Minister for the Environment Sussan Ley joined Federal Member for Parkes Mark Coulton in Narrabri highlighting the role that regional Australia can play in Australia’s recycling transformation, and the need to ensure remote and regional communities have access to recycling opportunities.
Cleanaway has invested more than $1 million in new equipment to increase recycling of plastic at its Laverton Material Recovery Facility (MRF) centre in Melbourne. Read more
Pact Group has completed the acquisition of Flight Plastics, a leading provider of packaging for the fresh food segment and New Zealand’s only packaging manufacturer with integrated PET recycling capability.
Construction is now underway on a recycling facility in Albury-Wodonga that will see the equivalent of one billion PET plastic bottles recycled each year.
Martogg Group of Companies is leading the way in building local recycling capacity with EREMA VACUREMA PET technology.
Visy and geosynthetic product manufacturer Geofabrics have signed a multi-year partnership to reduce the number of plastic bottles going into landfill.
A new recycling plant in Albury/Wodonga will increase the amount of recycled PET plastic produced in Australia each year from local waste.
With onshore plastic processing set to grow, Daniel Fisher, Applied Machinery, details the streamlining ability of high-energy washing.
The onshore consequences of the upcoming waste export ban could see the domestic resource recovery industry swamped by mountains of plastic.
To fully capitalise on this, Daniel Fisher, Applied Machinery Project Manager, says plastic recycling operators need to invest in efficient and high-capacity washing systems.
“The significance of washing is often understated, with importance placed on seemingly more complex processes such as sorting and granulating,” Daniel says.
“But, given the nature of most plastic waste, and the fact it often takes the form of packaging, removing contaminants and impurities efficiently is critical to sustained operations.”
According to Daniel, Applied Machinery’s range of plastic-washing systems are designed for high-performance recovery of rigid and flexible plastics derived from a variety of sources.
“We’re able to facilitate modular systems to tackle HDPE and PET bottles, and depending on application requirements, can provide bale breakers, infeed conveyor belts, pre-shredders for wet or dry size reductions, pre-washers and screw washers,” he says.
In particular, Daniel says Applied Machinery’s HDPE Bottle/Container Washing System is well suited to operators hoping to take advantage of the upcoming domestic plastic processing boom.
Developed by Guangzhou-based equipment manufacturer Genox, the HDPE washing line is designed for rigid plastics.
Daniel says the washing system’s wear-resistant design works to maximise operating time and throughput via consistent processing.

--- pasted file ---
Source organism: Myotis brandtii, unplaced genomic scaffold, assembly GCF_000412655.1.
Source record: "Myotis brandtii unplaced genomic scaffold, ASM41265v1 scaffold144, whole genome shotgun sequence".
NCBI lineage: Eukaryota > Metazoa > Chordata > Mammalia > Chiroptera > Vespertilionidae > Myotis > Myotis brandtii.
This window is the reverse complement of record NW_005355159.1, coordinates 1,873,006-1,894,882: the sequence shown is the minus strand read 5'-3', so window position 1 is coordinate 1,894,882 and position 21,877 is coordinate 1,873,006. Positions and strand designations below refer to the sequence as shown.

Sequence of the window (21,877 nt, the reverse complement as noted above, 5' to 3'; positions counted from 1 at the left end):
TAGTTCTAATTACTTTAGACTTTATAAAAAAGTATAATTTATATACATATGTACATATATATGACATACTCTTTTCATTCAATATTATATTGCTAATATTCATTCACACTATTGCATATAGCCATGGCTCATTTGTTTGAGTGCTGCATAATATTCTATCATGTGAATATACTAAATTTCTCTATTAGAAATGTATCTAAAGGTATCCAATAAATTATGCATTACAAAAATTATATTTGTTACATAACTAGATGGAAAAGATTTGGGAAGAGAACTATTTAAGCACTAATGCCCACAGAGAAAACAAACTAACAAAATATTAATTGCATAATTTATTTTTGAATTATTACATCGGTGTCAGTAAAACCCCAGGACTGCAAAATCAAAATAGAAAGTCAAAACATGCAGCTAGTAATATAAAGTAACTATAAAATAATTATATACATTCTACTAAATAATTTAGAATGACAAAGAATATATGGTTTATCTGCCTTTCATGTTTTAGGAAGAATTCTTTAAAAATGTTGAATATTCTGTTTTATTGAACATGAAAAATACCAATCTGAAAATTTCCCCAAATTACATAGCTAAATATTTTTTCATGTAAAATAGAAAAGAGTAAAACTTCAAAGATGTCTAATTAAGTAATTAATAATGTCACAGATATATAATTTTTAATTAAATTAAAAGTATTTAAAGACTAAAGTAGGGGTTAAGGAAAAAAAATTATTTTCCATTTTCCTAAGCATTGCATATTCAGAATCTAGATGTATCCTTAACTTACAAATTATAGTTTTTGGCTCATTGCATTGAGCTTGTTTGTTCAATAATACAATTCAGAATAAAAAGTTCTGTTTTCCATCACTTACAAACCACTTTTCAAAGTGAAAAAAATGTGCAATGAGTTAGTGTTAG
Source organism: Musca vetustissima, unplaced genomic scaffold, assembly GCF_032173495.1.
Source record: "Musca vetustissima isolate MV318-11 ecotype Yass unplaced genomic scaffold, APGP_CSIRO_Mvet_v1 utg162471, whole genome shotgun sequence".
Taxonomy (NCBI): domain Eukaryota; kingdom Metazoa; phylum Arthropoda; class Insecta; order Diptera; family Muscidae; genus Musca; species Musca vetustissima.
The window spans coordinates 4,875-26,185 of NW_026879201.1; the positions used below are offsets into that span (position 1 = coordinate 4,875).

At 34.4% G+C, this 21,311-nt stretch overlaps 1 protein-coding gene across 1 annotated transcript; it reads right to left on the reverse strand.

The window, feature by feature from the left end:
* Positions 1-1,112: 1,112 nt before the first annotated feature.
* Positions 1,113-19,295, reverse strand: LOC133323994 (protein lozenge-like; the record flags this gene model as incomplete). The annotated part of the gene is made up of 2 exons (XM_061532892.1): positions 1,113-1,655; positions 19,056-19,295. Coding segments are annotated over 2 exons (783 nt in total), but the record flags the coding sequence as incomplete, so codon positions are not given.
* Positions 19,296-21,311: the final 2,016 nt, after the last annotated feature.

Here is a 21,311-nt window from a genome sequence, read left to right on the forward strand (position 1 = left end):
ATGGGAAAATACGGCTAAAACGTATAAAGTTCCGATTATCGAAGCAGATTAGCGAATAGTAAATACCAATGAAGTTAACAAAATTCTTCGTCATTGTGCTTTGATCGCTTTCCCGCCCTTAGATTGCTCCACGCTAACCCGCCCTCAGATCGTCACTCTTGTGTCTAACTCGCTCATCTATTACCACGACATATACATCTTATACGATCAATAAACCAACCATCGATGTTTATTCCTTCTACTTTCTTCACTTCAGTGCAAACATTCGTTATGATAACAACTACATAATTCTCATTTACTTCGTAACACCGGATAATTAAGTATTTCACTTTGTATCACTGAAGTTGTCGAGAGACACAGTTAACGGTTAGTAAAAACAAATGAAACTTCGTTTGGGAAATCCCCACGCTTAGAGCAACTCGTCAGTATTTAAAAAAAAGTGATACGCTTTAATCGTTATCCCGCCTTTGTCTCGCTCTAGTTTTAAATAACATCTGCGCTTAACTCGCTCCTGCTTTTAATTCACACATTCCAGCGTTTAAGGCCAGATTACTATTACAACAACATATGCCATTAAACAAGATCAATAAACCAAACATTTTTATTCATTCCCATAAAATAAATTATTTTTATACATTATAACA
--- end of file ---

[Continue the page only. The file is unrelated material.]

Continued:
“The high-speed washing system works to liberate plastic flakes from contaminants,” Daniel says.
“The washing tank’s under-water force-washing paddles then work to amplify washing efficiency, while mechanical and thermal drying systems reduce end product moisture.”
Shredding and washing are set at calculated intensities, Daniel says, to avoid over friction and material loss.
“Label separation can also be achieved through advanced wind separation,” he adds.
The system features an inclined friction washer, float-sink washing tank and vertical dewatering machine, before material passes through a zig-zag classifier.
In the current economic and political waste climate, Daniel says investing in a Genox HDPE Bottle/Container Washing System can deliver significant returns on investment.
“The Australian resource recovery industry will see major opportunities over the next few years, so the time is right for facilities to upscale their operations and capitalise on the next generation of plastic processing.”
Natures Organics explains its journey to producing products made from 100 per cent recycled plastic.
Coca-Cola Amatil and Veolia are considering opportunities to establish a recycled plastic processing plant in Australia.
The potential recycling plant will focus on PET plastic, which is used to manufacture plastic bottles.
Coca-Cola Amatil’s Group Managing Director Alison Watkins said a joint project team has been established by the two companies, which will consider the plant’s economic feasibility, size, scale and location, end-to-end requirements and potential integration into each company’s value chains.
Ms Watkins said the joint project team will leverage each company’s expertise and experience in respective parts of the production and recycling process.
Veolia Australia and New Zealand CEO and Managing Director Danny Conlon said the project team will make recommendations to their respective companies in the short-to-medium term.
“We’re delighted to be working with our Amatil colleagues on this important initiative,” Mr Conlon said.
“It comes at a critical time for Australia where we need to be doing more to resolve ongoing issues around plastics and their potential to be recycled. I look forward to future announcements on circular economy solutions.”